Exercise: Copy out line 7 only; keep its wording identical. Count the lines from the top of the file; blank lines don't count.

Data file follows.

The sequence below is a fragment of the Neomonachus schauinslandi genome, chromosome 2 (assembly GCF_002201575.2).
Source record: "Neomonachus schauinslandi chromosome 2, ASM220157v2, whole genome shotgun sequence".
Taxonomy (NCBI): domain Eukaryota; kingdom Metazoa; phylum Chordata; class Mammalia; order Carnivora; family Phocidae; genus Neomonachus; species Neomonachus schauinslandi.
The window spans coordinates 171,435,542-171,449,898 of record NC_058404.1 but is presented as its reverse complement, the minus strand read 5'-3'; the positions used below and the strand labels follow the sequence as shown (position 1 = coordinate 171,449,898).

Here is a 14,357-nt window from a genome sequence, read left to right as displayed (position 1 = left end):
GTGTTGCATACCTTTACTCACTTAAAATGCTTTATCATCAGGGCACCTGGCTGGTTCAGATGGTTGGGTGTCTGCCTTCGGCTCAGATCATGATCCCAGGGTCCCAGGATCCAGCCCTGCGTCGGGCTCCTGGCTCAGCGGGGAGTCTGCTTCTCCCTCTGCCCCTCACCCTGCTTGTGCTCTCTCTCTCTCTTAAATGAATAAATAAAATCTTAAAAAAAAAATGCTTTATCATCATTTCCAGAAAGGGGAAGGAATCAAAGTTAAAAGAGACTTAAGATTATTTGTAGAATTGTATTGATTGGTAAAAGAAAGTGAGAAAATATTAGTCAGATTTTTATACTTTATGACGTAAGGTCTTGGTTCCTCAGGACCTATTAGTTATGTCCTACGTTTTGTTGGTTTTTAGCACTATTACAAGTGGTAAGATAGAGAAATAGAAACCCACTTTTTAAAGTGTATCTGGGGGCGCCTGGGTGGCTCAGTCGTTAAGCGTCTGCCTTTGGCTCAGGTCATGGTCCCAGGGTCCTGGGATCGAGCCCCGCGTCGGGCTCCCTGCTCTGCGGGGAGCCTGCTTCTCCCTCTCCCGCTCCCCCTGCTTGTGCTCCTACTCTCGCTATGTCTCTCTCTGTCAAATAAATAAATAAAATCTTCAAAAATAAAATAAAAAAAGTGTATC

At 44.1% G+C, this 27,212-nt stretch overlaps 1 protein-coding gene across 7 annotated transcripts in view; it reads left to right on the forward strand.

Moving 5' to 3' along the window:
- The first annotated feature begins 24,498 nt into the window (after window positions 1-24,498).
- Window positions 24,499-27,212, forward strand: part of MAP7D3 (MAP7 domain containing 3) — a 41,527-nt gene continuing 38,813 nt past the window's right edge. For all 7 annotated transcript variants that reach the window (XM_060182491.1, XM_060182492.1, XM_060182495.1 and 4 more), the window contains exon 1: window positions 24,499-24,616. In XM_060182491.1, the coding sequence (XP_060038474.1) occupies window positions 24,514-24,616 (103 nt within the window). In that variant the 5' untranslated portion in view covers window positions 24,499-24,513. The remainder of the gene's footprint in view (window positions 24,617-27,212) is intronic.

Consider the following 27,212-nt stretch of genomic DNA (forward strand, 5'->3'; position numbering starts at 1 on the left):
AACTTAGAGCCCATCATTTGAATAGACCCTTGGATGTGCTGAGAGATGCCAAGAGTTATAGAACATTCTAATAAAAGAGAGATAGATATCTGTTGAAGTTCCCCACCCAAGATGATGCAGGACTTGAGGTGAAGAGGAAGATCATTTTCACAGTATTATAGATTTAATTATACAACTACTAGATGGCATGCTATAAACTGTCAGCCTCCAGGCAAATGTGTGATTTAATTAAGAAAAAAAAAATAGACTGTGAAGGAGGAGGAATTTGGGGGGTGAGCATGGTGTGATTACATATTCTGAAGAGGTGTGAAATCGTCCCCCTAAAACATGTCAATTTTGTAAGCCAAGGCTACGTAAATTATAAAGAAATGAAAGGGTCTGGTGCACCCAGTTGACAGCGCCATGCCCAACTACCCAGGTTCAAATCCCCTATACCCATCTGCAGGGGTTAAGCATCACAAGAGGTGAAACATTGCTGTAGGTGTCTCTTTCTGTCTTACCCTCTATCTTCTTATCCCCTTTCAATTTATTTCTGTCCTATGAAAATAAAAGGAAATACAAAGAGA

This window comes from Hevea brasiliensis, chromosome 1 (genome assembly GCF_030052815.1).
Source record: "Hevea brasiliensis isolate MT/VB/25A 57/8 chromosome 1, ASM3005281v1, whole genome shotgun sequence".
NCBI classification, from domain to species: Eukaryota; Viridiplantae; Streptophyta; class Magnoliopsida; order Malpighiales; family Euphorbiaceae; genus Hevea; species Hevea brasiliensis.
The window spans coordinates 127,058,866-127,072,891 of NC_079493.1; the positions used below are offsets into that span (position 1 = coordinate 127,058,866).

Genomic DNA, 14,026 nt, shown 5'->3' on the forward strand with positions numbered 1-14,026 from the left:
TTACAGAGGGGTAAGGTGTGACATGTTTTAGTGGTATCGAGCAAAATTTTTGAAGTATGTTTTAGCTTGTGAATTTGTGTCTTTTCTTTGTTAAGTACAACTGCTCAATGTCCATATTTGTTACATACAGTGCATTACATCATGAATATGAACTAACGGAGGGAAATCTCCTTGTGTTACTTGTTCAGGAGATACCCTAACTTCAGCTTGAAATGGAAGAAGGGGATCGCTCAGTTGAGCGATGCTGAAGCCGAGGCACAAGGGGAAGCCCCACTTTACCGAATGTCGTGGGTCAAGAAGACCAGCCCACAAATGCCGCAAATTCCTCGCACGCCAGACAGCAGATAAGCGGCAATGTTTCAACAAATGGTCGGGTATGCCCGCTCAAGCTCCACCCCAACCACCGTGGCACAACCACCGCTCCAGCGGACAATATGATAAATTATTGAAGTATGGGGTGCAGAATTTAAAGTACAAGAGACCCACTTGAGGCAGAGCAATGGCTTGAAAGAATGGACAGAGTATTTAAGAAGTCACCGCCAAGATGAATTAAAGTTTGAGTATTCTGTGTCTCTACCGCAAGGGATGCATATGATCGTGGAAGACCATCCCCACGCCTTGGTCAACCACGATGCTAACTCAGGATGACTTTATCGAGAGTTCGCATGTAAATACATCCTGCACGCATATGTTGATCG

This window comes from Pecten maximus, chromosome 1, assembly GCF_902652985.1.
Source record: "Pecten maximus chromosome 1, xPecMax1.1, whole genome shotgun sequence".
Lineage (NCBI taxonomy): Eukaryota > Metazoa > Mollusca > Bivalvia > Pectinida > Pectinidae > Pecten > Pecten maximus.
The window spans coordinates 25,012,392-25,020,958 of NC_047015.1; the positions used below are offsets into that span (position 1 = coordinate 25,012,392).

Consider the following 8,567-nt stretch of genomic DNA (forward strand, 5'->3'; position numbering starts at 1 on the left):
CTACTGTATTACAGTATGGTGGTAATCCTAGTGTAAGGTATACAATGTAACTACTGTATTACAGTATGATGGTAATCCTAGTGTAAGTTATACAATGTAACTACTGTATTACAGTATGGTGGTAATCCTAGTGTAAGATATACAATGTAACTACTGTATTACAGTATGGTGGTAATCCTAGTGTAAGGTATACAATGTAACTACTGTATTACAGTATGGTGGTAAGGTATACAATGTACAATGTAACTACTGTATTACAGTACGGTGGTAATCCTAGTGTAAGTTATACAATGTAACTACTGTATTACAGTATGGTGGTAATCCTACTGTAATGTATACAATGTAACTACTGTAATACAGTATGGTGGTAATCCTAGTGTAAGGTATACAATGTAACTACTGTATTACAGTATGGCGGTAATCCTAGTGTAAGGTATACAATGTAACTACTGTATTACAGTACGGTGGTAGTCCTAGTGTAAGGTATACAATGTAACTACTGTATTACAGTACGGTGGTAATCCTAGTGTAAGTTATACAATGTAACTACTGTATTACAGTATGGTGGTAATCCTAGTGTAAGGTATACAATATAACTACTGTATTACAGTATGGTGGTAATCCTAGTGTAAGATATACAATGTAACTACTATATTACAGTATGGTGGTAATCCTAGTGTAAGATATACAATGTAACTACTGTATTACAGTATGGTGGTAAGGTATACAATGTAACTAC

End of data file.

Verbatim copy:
At 44.1% G+C, this 27,212-nt stretch overlaps 1 protein-coding gene across 7 annotated transcripts in view; it reads left to right on the forward strand.